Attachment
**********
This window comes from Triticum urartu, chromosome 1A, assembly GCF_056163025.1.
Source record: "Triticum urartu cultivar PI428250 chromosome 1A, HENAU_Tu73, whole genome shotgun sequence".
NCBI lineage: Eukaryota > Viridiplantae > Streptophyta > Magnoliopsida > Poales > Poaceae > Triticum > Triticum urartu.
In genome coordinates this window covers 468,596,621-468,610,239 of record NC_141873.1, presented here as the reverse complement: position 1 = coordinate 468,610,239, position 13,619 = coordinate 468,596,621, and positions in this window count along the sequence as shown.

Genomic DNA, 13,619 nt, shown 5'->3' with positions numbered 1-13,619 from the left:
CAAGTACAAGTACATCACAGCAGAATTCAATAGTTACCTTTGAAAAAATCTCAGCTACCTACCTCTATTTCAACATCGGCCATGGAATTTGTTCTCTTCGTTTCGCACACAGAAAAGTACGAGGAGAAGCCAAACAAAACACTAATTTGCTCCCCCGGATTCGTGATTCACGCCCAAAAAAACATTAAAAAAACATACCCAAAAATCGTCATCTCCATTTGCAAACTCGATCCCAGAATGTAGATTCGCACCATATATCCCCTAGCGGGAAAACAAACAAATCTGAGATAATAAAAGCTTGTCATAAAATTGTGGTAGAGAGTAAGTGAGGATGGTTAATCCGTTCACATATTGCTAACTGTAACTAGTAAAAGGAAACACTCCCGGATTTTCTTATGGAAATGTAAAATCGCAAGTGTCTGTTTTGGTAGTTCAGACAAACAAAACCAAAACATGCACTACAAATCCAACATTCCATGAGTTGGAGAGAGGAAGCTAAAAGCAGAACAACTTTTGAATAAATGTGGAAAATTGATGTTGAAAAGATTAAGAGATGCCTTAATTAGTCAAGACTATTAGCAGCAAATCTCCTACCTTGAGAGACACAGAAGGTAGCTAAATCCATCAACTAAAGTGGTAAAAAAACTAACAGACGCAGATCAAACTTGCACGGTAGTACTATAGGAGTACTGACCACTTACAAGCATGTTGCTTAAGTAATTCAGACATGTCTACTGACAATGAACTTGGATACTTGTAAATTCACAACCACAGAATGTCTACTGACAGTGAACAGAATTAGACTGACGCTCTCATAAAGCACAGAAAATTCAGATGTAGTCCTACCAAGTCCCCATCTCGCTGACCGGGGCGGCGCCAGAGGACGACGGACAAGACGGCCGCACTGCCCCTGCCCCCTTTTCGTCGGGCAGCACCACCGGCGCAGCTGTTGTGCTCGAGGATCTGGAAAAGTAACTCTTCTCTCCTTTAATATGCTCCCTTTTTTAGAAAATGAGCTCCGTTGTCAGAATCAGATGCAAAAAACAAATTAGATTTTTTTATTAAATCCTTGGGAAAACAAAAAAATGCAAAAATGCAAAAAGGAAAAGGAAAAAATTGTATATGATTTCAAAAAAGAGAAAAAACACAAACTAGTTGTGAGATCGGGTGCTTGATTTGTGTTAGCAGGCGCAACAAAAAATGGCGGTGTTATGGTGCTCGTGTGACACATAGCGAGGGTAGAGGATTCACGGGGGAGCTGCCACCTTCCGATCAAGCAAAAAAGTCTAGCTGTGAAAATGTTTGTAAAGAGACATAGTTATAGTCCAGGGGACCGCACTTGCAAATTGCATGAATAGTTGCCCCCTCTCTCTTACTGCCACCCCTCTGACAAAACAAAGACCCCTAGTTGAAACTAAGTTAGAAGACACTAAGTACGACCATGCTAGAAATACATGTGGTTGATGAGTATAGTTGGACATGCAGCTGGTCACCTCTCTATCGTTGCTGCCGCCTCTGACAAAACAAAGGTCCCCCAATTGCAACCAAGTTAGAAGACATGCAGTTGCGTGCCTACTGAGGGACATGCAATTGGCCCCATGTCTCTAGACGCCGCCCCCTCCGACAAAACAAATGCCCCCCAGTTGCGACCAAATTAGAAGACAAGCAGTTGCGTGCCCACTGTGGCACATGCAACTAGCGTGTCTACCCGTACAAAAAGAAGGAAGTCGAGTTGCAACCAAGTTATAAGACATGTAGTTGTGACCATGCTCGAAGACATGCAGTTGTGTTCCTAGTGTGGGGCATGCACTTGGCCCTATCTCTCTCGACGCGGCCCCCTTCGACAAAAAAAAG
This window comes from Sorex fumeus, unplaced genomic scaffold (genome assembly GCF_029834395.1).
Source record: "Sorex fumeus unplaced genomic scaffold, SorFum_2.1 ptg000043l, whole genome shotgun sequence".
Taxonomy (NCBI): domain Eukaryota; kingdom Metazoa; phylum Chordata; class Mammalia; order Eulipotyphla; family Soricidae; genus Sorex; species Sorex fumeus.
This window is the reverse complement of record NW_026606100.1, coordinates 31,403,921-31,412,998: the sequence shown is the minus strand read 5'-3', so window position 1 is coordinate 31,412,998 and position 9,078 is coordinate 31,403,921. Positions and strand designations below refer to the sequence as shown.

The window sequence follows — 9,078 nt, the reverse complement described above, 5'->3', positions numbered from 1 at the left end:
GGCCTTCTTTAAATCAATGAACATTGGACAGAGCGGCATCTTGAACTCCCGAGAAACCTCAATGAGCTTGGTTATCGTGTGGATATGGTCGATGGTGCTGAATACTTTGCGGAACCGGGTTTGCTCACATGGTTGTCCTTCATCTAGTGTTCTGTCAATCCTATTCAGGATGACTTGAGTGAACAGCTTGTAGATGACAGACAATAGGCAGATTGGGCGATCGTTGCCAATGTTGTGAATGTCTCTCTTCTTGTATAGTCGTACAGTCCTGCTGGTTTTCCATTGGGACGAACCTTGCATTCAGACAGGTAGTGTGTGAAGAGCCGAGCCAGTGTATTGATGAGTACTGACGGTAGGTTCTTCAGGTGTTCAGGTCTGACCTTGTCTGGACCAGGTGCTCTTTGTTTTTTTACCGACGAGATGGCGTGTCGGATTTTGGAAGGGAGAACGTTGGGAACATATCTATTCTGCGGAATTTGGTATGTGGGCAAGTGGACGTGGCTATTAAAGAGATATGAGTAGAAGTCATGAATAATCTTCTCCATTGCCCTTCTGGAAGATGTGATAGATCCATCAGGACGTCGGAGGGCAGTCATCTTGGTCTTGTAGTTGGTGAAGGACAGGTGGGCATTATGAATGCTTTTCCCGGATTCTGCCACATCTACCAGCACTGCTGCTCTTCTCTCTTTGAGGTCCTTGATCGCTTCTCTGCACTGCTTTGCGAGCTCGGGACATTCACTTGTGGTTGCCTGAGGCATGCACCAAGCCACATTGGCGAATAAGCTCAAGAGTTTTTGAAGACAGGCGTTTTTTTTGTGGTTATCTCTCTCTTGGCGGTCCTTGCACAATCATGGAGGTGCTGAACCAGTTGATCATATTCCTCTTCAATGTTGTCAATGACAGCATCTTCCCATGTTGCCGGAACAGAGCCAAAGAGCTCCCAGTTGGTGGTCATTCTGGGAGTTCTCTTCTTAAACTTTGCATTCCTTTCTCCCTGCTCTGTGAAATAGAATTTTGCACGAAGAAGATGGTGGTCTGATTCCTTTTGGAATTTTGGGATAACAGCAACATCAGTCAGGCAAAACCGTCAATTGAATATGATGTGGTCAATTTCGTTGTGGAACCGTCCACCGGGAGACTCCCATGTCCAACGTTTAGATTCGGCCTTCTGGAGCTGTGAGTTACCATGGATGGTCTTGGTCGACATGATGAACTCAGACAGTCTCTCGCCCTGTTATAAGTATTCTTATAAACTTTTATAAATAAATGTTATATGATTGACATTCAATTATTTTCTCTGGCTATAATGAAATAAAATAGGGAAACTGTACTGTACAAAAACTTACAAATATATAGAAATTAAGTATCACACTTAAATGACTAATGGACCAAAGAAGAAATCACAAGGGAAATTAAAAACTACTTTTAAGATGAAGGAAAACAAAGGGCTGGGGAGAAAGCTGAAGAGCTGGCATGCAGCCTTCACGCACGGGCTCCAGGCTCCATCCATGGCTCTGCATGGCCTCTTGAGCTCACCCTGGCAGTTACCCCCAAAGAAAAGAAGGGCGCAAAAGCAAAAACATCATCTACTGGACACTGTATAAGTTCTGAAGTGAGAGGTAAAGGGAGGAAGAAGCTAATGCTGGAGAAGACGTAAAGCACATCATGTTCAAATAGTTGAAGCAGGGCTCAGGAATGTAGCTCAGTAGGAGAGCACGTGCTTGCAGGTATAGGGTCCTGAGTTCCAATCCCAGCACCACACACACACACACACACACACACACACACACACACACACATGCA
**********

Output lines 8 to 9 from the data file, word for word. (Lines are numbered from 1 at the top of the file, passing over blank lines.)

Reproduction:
Source record: "Sorex fumeus unplaced genomic scaffold, SorFum_2.1 ptg000043l, whole genome shotgun sequence".
Taxonomy (NCBI): domain Eukaryota; kingdom Metazoa; phylum Chordata; class Mammalia; order Eulipotyphla; family Soricidae; genus Sorex; species Sorex fumeus.